|| Book Club || Superabundance By Heinz Helle
For book club this month, we tried to move away from stories of women trying to find freedom (which was becoming a bit of a theme) and picked the first book from German author Heinz Helle. As usual, if I were you I would read the book before looking at these questions. Just a suggestion, I don't want to ruin anything!
SOME FACTS ABOUT THE AUTHOR AND THE BOOK
- He was born in 1978.
- He studied Philosophy in Munich and New York.
- He works as in advertising copy-writer.
- He is a graduate of the Swiss Institute of Literature in Biel, where he lives.
- Superabundance was originally written in German and is also known by its literal translated title : The soothing sound of exploding kerosene (The Reassuring Sound of Exploding Kerosene).
QUESTIONS TO CONSIDER
The narrator has no name. What effect does this have on your reading of the book and connection with this character?
The first scene in the book describes a young boy playing football - what is going on here? Why did Helle choose this as the opening scene?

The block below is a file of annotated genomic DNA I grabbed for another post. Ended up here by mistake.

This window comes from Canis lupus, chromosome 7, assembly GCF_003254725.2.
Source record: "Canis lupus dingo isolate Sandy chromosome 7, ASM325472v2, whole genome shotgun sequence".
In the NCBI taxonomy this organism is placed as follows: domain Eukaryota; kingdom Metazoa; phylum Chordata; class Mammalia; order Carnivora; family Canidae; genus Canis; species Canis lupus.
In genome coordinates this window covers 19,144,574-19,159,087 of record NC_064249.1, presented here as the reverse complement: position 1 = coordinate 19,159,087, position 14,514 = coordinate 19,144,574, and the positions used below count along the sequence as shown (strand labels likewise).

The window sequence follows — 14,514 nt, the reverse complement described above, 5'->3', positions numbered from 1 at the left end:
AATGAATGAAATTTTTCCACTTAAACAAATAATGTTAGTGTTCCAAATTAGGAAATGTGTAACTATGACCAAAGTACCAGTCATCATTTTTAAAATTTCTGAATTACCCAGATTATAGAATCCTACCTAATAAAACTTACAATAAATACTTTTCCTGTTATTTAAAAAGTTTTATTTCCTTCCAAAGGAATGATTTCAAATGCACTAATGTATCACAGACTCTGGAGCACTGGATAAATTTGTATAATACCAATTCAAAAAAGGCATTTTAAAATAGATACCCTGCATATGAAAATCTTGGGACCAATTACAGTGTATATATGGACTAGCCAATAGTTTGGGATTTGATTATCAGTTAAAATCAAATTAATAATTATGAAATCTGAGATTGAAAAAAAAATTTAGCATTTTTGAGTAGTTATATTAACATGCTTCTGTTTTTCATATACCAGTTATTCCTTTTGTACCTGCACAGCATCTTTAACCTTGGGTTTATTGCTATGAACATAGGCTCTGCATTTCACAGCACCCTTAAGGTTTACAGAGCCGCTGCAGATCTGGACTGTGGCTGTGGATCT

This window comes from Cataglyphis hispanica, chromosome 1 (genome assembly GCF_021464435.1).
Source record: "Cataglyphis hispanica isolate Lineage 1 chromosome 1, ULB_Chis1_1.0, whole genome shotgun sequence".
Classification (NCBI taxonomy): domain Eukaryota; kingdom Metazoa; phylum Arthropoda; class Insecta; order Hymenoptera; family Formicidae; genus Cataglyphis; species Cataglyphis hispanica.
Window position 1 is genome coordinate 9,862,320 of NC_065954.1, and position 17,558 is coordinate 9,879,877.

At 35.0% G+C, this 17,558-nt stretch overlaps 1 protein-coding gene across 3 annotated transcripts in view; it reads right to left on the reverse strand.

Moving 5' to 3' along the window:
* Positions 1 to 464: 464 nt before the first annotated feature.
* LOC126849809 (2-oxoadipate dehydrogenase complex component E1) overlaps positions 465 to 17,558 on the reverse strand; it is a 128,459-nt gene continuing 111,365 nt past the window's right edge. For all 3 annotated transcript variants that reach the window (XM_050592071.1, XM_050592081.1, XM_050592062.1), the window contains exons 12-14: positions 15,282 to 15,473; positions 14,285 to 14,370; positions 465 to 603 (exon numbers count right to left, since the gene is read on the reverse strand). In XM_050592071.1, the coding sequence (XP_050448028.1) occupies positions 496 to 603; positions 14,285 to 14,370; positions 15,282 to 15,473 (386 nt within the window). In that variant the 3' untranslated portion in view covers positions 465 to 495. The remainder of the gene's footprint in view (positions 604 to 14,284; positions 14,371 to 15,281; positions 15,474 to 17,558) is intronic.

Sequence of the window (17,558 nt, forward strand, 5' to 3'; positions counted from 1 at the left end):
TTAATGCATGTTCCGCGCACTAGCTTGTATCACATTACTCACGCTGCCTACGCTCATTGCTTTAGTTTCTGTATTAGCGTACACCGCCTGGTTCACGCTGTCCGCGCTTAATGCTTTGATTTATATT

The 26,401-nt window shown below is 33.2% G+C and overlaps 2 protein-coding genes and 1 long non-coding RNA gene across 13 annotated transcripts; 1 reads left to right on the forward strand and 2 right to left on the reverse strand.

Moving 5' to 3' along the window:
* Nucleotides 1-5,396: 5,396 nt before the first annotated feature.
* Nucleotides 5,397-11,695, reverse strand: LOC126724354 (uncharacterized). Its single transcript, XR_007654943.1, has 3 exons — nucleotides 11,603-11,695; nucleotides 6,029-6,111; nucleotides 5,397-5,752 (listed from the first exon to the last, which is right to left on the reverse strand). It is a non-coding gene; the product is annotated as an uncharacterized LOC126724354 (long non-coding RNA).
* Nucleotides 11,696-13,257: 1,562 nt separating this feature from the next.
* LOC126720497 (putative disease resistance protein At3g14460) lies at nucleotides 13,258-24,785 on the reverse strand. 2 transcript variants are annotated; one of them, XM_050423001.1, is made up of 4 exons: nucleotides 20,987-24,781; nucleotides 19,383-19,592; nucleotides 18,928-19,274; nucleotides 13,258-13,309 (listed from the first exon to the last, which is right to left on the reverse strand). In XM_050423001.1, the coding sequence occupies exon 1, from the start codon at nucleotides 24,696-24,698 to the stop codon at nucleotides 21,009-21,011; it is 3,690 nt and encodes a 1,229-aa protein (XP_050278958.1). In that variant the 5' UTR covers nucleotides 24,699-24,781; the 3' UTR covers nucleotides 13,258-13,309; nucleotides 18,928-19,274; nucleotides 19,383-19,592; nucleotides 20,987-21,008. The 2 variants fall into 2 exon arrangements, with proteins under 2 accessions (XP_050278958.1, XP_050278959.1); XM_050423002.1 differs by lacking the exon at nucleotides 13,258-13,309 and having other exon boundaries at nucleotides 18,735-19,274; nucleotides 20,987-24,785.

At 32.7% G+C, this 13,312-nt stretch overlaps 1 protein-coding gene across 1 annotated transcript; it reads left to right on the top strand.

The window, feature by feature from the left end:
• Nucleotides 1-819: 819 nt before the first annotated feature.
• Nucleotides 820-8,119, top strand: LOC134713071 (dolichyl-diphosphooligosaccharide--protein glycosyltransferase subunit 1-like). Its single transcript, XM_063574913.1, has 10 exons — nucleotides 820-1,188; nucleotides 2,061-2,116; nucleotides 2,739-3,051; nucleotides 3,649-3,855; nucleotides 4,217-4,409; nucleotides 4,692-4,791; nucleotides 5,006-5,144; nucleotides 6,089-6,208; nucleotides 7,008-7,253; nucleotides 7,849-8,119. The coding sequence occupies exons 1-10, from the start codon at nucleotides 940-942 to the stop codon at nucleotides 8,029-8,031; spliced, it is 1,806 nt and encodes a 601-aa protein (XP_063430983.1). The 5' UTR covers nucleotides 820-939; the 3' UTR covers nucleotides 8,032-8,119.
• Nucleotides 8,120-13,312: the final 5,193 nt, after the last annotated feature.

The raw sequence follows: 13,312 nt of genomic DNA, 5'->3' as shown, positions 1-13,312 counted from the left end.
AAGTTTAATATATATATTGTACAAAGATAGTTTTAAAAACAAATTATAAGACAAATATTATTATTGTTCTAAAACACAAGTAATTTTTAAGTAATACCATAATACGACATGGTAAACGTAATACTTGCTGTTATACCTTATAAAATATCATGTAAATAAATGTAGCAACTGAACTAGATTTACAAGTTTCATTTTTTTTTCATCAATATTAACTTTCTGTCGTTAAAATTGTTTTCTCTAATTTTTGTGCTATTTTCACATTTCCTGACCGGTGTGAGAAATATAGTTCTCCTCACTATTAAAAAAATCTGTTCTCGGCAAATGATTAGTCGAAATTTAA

Football comes up a few times in this book, are there any parallels that you an draw - for example football/masculinity, football/community?
Consciousness and perception are ongoing themes in this book. What is Helle saying about them?
Helle's style is repetitive, he presents a lot of lists and uses many short, sharp sentences. He also writes cyclical lines such as "The words in my head do not exist, I tell myself with the words in my head." What is the effect of his style?
Do you like the nameless creator? Do you think he is funny or just downright awful? How important is likability for a powerful narrative?
Each chapter has a title, some are pulled from somewhere in that chapter but some do not and are actually at odds with the content of that chapter (see p83 'I wonder if I should quit smoking'). Why does Helle do this? Are the chapter headings useful?